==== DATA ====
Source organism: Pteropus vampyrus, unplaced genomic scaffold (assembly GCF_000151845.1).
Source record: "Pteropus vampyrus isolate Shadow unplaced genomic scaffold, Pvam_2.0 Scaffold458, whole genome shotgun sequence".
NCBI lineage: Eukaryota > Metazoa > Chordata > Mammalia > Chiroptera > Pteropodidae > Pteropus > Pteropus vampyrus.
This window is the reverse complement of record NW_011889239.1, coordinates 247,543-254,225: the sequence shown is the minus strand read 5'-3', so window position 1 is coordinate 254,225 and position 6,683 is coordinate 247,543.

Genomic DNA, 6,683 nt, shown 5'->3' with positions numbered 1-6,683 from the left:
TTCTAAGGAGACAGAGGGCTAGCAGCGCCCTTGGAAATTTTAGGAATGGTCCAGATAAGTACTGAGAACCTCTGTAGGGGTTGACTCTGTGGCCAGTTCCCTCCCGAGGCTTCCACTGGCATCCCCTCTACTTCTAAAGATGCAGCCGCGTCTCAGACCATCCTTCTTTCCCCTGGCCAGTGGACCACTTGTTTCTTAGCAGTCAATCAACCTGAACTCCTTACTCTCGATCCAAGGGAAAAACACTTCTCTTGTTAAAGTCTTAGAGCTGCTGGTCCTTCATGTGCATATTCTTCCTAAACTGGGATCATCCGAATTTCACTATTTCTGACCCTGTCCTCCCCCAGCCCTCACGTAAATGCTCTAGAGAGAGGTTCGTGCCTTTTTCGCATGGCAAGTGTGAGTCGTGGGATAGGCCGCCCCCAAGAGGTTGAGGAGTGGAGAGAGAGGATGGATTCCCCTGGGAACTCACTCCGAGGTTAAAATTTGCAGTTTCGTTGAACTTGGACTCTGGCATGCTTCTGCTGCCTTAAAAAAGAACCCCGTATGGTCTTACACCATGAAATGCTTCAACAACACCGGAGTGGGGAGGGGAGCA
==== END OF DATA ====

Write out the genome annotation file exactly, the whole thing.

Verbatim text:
Source organism: Pteropus vampyrus, unplaced genomic scaffold (assembly GCF_000151845.1).
Source record: "Pteropus vampyrus isolate Shadow unplaced genomic scaffold, Pvam_2.0 Scaffold458, whole genome shotgun sequence".
NCBI lineage: Eukaryota > Metazoa > Chordata > Mammalia > Chiroptera > Pteropodidae > Pteropus > Pteropus vampyrus.
This window is the reverse complement of record NW_011889239.1, coordinates 247,543-254,225: the sequence shown is the minus strand read 5'-3', so window position 1 is coordinate 254,225 and position 6,683 is coordinate 247,543.

Genomic DNA, 6,683 nt, shown 5'->3' with positions numbered 1-6,683 from the left:
TTCTAAGGAGACAGAGGGCTAGCAGCGCCCTTGGAAATTTTAGGAATGGTCCAGATAAGTACTGAGAACCTCTGTAGGGGTTGACTCTGTGGCCAGTTCCCTCCCGAGGCTTCCACTGGCATCCCCTCTACTTCTAAAGATGCAGCCGCGTCTCAGACCATCCTTCTTTCCCCTGGCCAGTGGACCACTTGTTTCTTAGCAGTCAATCAACCTGAACTCCTTACTCTCGATCCAAGGGAAAAACACTTCTCTTGTTAAAGTCTTAGAGCTGCTGGTCCTTCATGTGCATATTCTTCCTAAACTGGGATCATCCGAATTTCACTATTTCTGACCCTGTCCTCCCCCAGCCCTCACGTAAATGCTCTAGAGAGAGGTTCGTGCCTTTTTCGCATGGCAAGTGTGAGTCGTGGGATAGGCCGCCCCCAAGAGGTTGAGGAGTGGAGAGAGAGGATGGATTCCCCTGGGAACTCACTCCGAGGTTAAAATTTGCAGTTTCGTTGAACTTGGACTCTGGCATGCTTCTGCTGCCTTAAAAAAGAACCCCGTATGGTCTTACACCATGAAATGCTTCAACAACACCGGAGTGGGGAGGGGAGCA